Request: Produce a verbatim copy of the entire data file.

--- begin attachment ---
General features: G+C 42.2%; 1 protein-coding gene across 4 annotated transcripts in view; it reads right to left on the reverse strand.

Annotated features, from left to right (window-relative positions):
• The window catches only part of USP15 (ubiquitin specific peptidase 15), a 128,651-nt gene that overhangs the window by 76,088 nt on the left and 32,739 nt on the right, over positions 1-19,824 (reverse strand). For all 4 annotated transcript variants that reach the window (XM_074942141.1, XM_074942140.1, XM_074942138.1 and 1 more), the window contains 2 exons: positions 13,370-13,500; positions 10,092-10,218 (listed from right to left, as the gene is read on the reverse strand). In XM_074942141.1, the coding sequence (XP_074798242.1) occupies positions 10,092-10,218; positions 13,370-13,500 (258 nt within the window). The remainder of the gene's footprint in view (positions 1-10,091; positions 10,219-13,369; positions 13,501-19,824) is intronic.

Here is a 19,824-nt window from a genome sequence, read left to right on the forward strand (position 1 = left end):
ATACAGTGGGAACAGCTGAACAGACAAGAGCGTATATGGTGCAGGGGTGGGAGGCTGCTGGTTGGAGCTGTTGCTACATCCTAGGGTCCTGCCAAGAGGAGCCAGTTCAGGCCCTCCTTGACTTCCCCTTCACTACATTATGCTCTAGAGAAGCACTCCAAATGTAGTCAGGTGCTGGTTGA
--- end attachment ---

General features: G+C 42.2%; 1 protein-coding gene across 4 annotated transcripts in view; it reads right to left on the reverse strand.

Annotated features, from left to right (window-relative positions):
• The window catches only part of USP15 (ubiquitin specific peptidase 15), a 128,651-nt gene that overhangs the window by 76,088 nt on the left and 32,739 nt on the right, over positions 1-19,824 (reverse strand). For all 4 annotated transcript variants that reach the window (XM_074942141.1, XM_074942140.1, XM_074942138.1 and 1 more), the window contains 2 exons: positions 13,370-13,500; positions 10,092-10,218 (listed from right to left, as the gene is read on the reverse strand). In XM_074942141.1, the coding sequence (XP_074798242.1) occupies positions 10,092-10,218; positions 13,370-13,500 (258 nt within the window). The remainder of the gene's footprint in view (positions 1-10,091; positions 10,219-13,369; positions 13,501-19,824) is intronic.

Here is a 19,824-nt window from a genome sequence, read left to right on the forward strand (position 1 = left end):
ATACAGTGGGAACAGCTGAACAGACAAGAGCGTATATGGTGCAGGGGTGGGAGGCTGCTGGTTGGAGCTGTTGCTACATCCTAGGGTCCTGCCAAGAGGAGCCAGTTCAGGCCCTCCTTGACTTCCCCTTCACTACATTATGCTCTAGAGAAGCACTCCAAATGTAGTCAGGTGCTGGTTGA